DOL Recovers $6M in Unpaid Construction Wages
In a press release issued by the office of New York Gov. Andrew M. Cuomo, a joint investigation between the New York State Department of Labor and the Manhattan District Attorney’s Construction Fraud Task Force uncovered approximately $6 million in stolen wages.
The discovery is reported to be the largest single wage recovery in the DOL’s 115-year history.
When Local 361 Union Ironworkers first realized that approximately 500 welders and iron workers had failed to be paid proper overtime compensation and wages owed from former steel fabricating employer AGL Industries (Maspeth, New York), the union went directly to AGL. As a response to the lack of wages paid, AGL reportedly told Local 361 that nothing could be done about the matter.
?@NYGovCuomo? Announces $6 Million in Stolen Wages Recovered for Welders and Iron Workers Following Joint Investigation with #NYSDOL and #ManhattanDA | #WageTheft #TaxFraud are plaguing the #NYC #ConstructionIndustry #StandUpToTaxFraud #ImpactsMe https://t.co/67AGmTAaxU— EddieMc (@EmcwilliamsMc) August 13, 2019
Matthew Chartrand, Business Manager for the Ironworker's Local 361, said, "It is our job as labor leaders to assist all workers when they are being wronged.”
Displeased with AGL’s response, union workers chose to report the incident to state officials, where a joint investigation was launched by the NYSDOL and Manhattan District Attorney's Construction Fraud Task Force in February 2018.
According to the investigation’s findings, $6 million in wages was illegally withheld from various Local 361 iron workers and welders dating from November 2013 to December 2017. The investigation also uncovered that AGL had reported fraudulent financial information to the state.
What’s Happening Now
In conclusion of the investigation, AGL Industries has admitted to third-degree grand larceny and company official Dominic Lofaso also pleaded guilty to a Class D felony for grand larceny.
"Wage theft and fraud have no place in New York, and unscrupulous companies who break the law will be held accountable. I thank our diligent investigators and Manhattan prosecutors, as well as the heads-up from Local 361 that helped expose these crooks and bring them to justice,” said Department of Labor Commissioner Roberta Reardon.
Having already made a $1.5 million payment on Aug. 13, the company has entered into a five-year plan where it will continue to gradually pay off $6.25 million in restitution. In addition to wage restitution, AGL’s payments also includes $260,855 in contributions to the state’s Unemployment Insurance fund.
Manhattan District Attorney Cyrus Vance added: "This landmark conviction will restore nearly $6 million to workers who were cheated out of their rightful earnings. Hundreds of iron workers and welders will now see their wages restored, thanks to my Office's Construction Fraud Task Force—which has restored approximately $7.4 million to workers since its creation—and the New York State Department of Labor.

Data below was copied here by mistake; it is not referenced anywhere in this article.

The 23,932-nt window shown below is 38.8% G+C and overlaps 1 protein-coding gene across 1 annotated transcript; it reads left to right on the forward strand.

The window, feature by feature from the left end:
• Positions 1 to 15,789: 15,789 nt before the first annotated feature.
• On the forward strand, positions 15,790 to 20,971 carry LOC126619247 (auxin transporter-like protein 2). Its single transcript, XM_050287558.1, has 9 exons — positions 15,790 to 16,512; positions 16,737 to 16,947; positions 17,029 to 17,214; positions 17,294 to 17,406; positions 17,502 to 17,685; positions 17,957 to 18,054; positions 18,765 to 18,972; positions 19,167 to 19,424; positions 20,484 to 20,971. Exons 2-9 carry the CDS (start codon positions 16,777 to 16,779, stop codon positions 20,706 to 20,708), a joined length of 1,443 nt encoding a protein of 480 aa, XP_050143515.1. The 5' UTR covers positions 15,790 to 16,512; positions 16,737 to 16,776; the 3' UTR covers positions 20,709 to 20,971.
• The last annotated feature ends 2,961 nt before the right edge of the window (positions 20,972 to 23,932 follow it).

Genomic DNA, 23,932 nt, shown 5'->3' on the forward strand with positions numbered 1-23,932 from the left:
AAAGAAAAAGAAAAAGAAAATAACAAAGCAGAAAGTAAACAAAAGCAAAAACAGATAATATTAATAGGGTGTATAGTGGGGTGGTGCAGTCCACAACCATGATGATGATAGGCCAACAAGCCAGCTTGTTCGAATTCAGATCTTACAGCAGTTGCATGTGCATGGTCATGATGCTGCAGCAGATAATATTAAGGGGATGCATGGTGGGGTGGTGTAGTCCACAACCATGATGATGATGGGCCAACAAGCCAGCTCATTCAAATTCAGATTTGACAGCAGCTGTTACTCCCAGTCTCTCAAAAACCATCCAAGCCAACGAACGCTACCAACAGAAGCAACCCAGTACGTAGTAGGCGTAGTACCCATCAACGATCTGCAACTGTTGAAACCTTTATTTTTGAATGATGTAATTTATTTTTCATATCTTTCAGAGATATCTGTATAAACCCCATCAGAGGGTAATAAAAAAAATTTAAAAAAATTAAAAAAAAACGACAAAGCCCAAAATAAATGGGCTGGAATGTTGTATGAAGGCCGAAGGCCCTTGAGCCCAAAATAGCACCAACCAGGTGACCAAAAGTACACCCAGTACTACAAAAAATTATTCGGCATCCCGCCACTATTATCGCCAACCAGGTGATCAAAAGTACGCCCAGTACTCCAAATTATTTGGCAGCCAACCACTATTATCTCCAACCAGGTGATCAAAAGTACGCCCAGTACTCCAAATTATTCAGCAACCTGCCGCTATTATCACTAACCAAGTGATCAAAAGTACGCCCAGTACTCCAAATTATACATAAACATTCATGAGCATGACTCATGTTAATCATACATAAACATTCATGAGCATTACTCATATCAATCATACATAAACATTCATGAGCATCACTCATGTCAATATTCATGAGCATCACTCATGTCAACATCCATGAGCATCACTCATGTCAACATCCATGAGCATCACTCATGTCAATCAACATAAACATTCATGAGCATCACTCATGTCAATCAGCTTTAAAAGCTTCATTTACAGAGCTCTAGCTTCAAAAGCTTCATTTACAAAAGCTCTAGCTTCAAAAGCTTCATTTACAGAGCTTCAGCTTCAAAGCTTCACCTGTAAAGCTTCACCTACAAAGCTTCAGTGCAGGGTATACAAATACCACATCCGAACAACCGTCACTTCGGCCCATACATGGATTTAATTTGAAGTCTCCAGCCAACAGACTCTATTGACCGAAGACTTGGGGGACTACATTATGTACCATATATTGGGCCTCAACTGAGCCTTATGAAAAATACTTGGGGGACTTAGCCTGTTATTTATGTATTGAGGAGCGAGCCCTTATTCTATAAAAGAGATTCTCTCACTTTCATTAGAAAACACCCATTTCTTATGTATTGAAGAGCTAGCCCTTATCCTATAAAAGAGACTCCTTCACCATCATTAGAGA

“We are committed to fighting wage theft, which impacts employees across all industries, but is especially common in the construction industry. I urge anyone whose earnings are being stolen to contact our Task Force through WhatsApp at 646-712-0298, where you can submit tips anonymously."
Recent Wage Protection Laws
In an attempt to prevent wage theft from occurring, many states have been introducing new wage protection laws into their legislative parties, with many being passed into law.
Starting in 2018, states such as Maryland, Oregon and California began to set the bar for protecting construction workers’ wages. By April 2019, Illinois joined the movement, holding general contractors responsible for their subcontractors’ unpaid wages to employees.
In May, Colorado Gov. Jared Polis signed The Human Right to Work With Dignity Act (HB-1267) into law, which officially made wage theft over $2,000 a felony theft in the state.
The following month, Nevada Gov. Steve Sisolak signed two wage bills into law: Assembly Bill 136, which lowers the prevailing wage threshold amount for public projects from $250,000 to $100,000 and restores the prevailing wage for workers on those projects to 100%, vs. the current 90%; and Senate Bill 231, which removes language that prohibits contractors and subcontractors from entering into an agreement with a labor organization while they’re working on public projects (and also eliminating language that discourages public entities from hiring union contractors).
Most recently, Maryland passed legislation that holds general contractors accountable for wages unpaid by subcontractors. Although the law is similar to Maryland’s General Contractor Liability for Unpaid Wages Act, which was passed last spring and takes effect Oct. 1, the new law provides general contractors with a right of indemnity, which can be enforced through contracts.